As the first ever organized game of ice hockey neared its conclusion, a group of figure skaters wanted to take over the ice. As it turned out, this was the beginning of one of the most controversial aspects of the game. It’s hard to believe that a fight took place on the first official game of ice hockey, but that’s exactly what occurred. The impatience of the figure skaters lead to a fistfight, and this enduring tradition began. Now, more than a decade later, we question whether fighting should be banned in the NHL and other hockey associations around the world. This argument is attracting more and more attention every day, and my perspective is that fighting should remain in ice hockey.
Taking fighting away will affect the culture of the game enormously. Hockey is a violent sport, and if a part of this is taken away, we don’t know how the players will react. I believe that players will find different ways to be violent. This may result in players taking part in illegal activities when the referees’ eyes are not on them. For example, hitting each other with sticks, or punching each other. Another interesting debate would be the penalty a player would be given for being involved in a fight. Before, the players were allowed to fight, so we can’t assume that they will completely forget about it. Therefore, there will still be situations where two players get in to a brawl. No one can expect players to change their ways so suddenly, and removing fighting might create more problems for hockey. Also, hockey is known around the world as a violent sport, and fighting is responsible for an enormous part of that reputation. Trying to eliminate fighting from hockey will immensely damage its nature and change the perception of it too.
Believe it or not, fighting actually protects players by deterring 99 percent of illegal acts. The people that argue against fighting often refer to the injuries. They often say that fights cause injuries, but that accusation is completely false. In fact, most hockey injuries occur due to illegal or accidental hits. A player seeing a massive figure such as 6-foot-5, 265-pound enforcer sitting at the end of the bench makes guys think twice about what they do out on the ice. This gives the skilled players a chance to play without having to worry about getting injured or concussed. If fighting is taken out, I think we are fiddling with the balance of hockey, and it may also cause the amount of injuries to increase.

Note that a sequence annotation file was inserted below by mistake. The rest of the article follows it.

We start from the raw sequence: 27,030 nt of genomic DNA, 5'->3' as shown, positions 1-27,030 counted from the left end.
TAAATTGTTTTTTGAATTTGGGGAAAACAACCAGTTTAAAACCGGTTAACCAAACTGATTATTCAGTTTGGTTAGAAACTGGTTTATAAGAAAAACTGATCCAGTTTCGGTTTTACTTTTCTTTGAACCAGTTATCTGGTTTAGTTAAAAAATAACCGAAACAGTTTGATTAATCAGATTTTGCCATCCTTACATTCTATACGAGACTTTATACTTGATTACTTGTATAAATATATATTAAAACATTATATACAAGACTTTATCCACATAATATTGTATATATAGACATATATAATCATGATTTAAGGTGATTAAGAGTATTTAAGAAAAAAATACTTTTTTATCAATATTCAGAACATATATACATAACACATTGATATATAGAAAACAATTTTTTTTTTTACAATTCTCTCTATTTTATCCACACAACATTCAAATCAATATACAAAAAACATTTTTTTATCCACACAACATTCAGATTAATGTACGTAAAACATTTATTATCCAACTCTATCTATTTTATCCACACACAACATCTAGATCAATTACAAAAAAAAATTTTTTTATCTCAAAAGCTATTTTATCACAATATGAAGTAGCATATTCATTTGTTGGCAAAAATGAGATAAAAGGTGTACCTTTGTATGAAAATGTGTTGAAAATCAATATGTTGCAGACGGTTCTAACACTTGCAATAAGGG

Oftentimes, fighting also gives teams a competitive edge. Hockey is a very fast game, and so much energy is involved. When a team is behind in a game, they can easily run out of energy. This is where a fight serves its purpose. It can give a team an emotional uplift, and it could get the crowd energized as well. To put the influence of a fight into prospective, it could change the entire course of the game.
Fighting increases popularity and generates huge revenues for the sport as well. A survey conducted by the Toronto Star revealed that 63% of the people that describe themselves as hockey fans oppose any ban on fighting. Even though an average fan may not tune into a game just to watch a fight, it draws the attention of non-hockey fans. Someone might watch a game to see a fight, but they might also be fascinated by the game itself. This will increase popularity, and therefore, it will increase revenue as well. For example, the growth in popularity will help sell more tickets in arenas. If you are just a hockey fan like me, you might not be concerned about the profit made by the NHL, but the popularity of the game and the revenue leagues make affects us too. As the NHL gains popularity, it will consist of more teams, so the game will be more competitive. Also, when more young children start playing, the quality of the players will increase as well. So in the end, the increase in revenue and popularity due to fighting will benefit everyone.
Finally, we should consider the players’ perspective on fighting. A survey done last year revealed that 99 percent of the players preferred this aspect in the game. The people that oppose fighting are analysts and others that observe hockey from the outside. I respect these peoples’ opinions, but I think the players should win this argument. They’re the ones that are truly involved in the game, so they’re views are far more significant.
Since the beginning, fighting has existed in ice hockey, and I strongly disagree with removing this aspect. Other sports just don’t have this tension, and this is what makes this sport unique. It helps separate the rugged from the weasels and makes ice hockey exciting. The players have evidently expressed their opinion, and now it’s up the general public to put an end to the debate. If we all agree with the players, we might never have to talk about this topic again.